– Introduce a “continuous pathway” along the northern side of Moorfield to reduce the speed at which cars enter and exit the side streets

– Introduce a pedestrian crossing on Ilford Road and possibly Moorfield

– Introduce an advisory “speed checker” sign halfway along Moorfield

4. Cycle Path along Moorfield

The group was split 2/3 “against” and 1/3 “unsure” about a cycle path. Nobody was in favour.

The reasons given for the opposition were:

Residents (including a number of cyclists) feel that cycling is already safe on Moorfield because of its width, and that there are other areas of Jesmond/Newcastle where the addition of a cycle path would be far more beneficial.

The cyclists in the group felt that they would be unlikely to use the cycle path as it was fairly narrow for two way cycle traffic and right next to parked cars. They would prefer to cycle on the wider roadway, particularly if speed of traffic is reduced.

Cyclists who live on the side streets off Moorfield also said that they would not want to have to cross the road between parked cars to get to a cycle lane on the south side of the road.

All felt that focus should be on reducing speed of traffic and improving the Ilford Road/Moorfield junction. Doing this would automatically improve safety for both cyclists and pedestrians.

Suggestions from the group

Remove the cycle lane from the proposal and focus on speed reduction and junction safety to enhance the cyclist and pedestrian experience.

5. Pavement widening at Moorfield/Treherne

The group was opposed to this as it was not felt to be a dangerous junction and there would be a net loss of parking space if the proposal went ahead.

That said, the group were concerned about the impact of dangerous and inconsiderate parking at all the junctions of Moorfield and its side streets (particularly where dropped kerbs are being blocked).

Suggestions from group.

Leave pavement at current width but introduce yellow lines on corners of Moorfield and its side streets to keep dropped kerbs fully accessible.

6. Removal of parking/redesign of junction at west end of Moorfield

The group was 100% in favour of this. Parked cars at this junction are making it dangerous for drivers, cyclists and pedestrians.

Suggestions from the group

Extend the proposed “no parking” area up to where Moorfield meets Lodore Road.

The group then discussed some of the other suggestions that have already been made on the S4P consultation website as follows:

7. Closing the junction of Moorfield and Great North Road

The group was split 38% in favour, 50% against and 12% don’t know on this proposal (Moorfield residents were split 50%/50%).

It was suggested that the impact of any changes at Blue House Roundabout would need to be factored in to any decision and that, during the construction phase of any project at BHR, a temporary closure might be appropriate.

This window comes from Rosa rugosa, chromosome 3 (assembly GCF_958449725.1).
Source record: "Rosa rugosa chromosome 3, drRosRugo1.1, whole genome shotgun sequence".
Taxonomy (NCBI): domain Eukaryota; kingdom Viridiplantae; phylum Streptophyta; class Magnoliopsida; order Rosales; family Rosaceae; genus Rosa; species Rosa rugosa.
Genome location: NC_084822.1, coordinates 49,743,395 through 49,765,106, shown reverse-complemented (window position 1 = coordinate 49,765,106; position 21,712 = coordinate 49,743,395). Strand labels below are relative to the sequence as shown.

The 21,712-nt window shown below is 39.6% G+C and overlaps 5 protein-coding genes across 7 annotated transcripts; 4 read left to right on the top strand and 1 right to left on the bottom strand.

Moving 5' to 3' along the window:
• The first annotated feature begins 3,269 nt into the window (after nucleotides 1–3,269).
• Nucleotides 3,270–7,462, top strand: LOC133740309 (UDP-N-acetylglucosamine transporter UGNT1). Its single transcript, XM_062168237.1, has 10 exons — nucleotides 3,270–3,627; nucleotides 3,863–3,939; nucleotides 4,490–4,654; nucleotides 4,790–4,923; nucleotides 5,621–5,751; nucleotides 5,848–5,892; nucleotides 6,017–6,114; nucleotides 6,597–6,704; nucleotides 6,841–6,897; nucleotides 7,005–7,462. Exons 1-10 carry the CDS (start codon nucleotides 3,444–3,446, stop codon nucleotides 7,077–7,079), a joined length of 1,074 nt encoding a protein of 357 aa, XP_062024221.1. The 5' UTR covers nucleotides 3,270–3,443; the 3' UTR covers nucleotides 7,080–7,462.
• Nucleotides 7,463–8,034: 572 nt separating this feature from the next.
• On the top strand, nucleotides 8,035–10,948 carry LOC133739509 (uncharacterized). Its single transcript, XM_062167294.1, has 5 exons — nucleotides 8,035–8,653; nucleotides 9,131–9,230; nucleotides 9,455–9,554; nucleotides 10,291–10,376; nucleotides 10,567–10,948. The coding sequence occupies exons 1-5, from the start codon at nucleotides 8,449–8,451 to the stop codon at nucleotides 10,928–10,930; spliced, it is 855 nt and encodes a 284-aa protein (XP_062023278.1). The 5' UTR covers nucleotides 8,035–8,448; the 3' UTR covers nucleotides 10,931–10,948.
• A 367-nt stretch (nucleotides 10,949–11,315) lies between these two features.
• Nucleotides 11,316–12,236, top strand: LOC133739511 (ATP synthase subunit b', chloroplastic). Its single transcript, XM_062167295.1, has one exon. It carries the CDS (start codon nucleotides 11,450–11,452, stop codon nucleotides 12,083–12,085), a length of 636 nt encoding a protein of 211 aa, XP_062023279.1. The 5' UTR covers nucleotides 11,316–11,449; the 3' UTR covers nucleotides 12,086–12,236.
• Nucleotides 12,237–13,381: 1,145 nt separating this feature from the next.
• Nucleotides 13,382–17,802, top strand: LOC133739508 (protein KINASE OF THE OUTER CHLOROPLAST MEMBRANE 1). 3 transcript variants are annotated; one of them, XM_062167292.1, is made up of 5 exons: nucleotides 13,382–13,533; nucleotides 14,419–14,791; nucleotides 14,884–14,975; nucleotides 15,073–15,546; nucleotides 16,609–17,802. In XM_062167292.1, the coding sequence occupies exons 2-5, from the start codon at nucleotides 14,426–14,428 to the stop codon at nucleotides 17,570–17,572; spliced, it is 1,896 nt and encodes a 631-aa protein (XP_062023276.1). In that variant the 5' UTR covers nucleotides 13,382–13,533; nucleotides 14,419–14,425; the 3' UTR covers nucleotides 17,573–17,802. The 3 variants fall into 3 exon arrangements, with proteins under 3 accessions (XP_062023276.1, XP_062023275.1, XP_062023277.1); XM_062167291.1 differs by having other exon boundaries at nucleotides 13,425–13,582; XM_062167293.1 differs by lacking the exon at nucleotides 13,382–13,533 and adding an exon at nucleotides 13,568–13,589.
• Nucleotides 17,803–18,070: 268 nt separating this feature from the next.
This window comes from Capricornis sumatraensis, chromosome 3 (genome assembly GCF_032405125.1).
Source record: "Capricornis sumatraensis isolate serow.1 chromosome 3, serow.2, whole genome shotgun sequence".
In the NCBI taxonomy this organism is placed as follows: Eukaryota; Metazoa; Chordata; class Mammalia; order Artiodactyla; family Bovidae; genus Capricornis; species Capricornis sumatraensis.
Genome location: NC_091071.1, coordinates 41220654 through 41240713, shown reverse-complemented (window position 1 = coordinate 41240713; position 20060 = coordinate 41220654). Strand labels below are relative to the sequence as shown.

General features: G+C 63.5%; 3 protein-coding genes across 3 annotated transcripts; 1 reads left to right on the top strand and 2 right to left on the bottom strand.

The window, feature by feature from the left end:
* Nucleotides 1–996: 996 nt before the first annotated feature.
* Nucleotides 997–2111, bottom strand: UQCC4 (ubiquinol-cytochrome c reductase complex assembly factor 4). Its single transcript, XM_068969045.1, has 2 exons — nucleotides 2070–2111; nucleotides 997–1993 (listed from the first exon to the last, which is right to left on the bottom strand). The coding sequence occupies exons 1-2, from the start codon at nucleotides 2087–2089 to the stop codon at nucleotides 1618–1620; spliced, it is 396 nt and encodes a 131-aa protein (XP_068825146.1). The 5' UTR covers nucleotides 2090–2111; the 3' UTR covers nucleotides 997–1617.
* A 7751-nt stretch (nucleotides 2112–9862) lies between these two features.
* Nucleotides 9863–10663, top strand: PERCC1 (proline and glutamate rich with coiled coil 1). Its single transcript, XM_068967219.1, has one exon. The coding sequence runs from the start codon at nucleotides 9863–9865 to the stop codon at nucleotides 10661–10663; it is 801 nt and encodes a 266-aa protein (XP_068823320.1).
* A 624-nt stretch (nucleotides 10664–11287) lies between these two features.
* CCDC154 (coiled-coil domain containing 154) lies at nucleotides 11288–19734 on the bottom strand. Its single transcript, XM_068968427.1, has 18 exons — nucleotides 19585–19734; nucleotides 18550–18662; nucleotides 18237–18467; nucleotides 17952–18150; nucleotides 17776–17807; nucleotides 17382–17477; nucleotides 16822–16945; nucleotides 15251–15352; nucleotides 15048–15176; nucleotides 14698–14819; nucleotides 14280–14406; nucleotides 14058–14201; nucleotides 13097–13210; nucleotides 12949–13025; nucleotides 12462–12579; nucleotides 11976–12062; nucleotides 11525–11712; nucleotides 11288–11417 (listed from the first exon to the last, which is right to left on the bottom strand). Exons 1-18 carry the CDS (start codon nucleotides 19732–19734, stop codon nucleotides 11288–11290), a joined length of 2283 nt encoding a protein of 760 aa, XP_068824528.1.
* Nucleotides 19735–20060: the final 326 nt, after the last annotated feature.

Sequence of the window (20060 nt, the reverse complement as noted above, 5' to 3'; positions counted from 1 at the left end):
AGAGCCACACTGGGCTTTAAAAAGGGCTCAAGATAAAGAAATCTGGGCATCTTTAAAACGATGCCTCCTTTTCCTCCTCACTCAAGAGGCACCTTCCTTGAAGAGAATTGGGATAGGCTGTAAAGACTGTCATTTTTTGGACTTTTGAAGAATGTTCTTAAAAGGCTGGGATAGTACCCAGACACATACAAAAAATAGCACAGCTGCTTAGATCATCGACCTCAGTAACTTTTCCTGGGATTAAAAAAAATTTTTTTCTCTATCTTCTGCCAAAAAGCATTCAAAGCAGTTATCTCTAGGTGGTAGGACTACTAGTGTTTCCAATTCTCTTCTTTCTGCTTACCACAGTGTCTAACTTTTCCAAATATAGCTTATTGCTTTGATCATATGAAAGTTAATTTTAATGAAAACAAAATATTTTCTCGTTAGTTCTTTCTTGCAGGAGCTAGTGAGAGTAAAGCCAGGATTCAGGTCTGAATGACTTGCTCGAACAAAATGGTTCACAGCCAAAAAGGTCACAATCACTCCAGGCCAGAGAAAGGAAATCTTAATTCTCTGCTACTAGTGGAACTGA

8. Residents’ parking

Opinion was split 47% in favour, 41% against, 12% don’t know on this issue.

People on Ilford Road and Moorfield have been most directly impacted by the increase in “park and ride” that is clearly happening in the area and, as a consequence, are more likely to favour residents’ parking.

It was agreed that this issue should be looked at once the Streets for People (and possibly Blue House Roundabout) projects have been completed.

It was also suggested that Nexus should be encouraged to get the Regent Centre park and ride facility better used – possibly by bringing Regent Centre into Zone 1.

9. Ilford Road

Whilst the S4P project only directly impacts on Ilford Road at its junction with Moorfield, concern was expressed about this road and the continued high speed of traffic, damage to vehicles and difficulty at junctions – particularly at Lodore Road.

Residents were asked what their opinion would be on closing Ilford Road to through traffic by blocking the road at (for example) the point where Ilford Road becomes Rectory Road. T

he group was strongly opposed to this suggestion as they felt it would simply shift the problem of rat running elsewhere.

It was agreed that a submission on behalf of residents would be made by HWJRA to the S4P group.

Streets for People information

You can read more of the background to the Streets for People initative on our Streets for People page.

1964 – Manure delivery, Moorfield allotments, Newcastle

Dad had a contact at Newcastle Breweries stables where the dray horses were kept, but this small load of manure probably came from somewhere else.

A heritage posting from Chris Morgan

Excellent stuff for improving the allotment!

Taken at top of Newlands Road on Moorfield just as the rain stopped and we prepared to unload into wheel barrows.

In the 1950 and 1960s there were still horse drawn carts around High West Jesmond.

There was a fruit and vegetable man who went up and down the back lanes.

There were rag and bone men who’d do the same crying out “Any old rags or bones or lumber” – although you’d be hard pressed to make out what exactly they were saying!

There was even a coal cart in the 1950s loading coal from the yard at West Jesmond station.

And there were dray horses who brought manure from Scottish & Newcastle’s stables. They were usually larger carts than this one, with two horses.

The house on the corner was occupied by the Brocker family. Mrs Brocker was the first head teacher at Kenton Comprehensive’s girls section.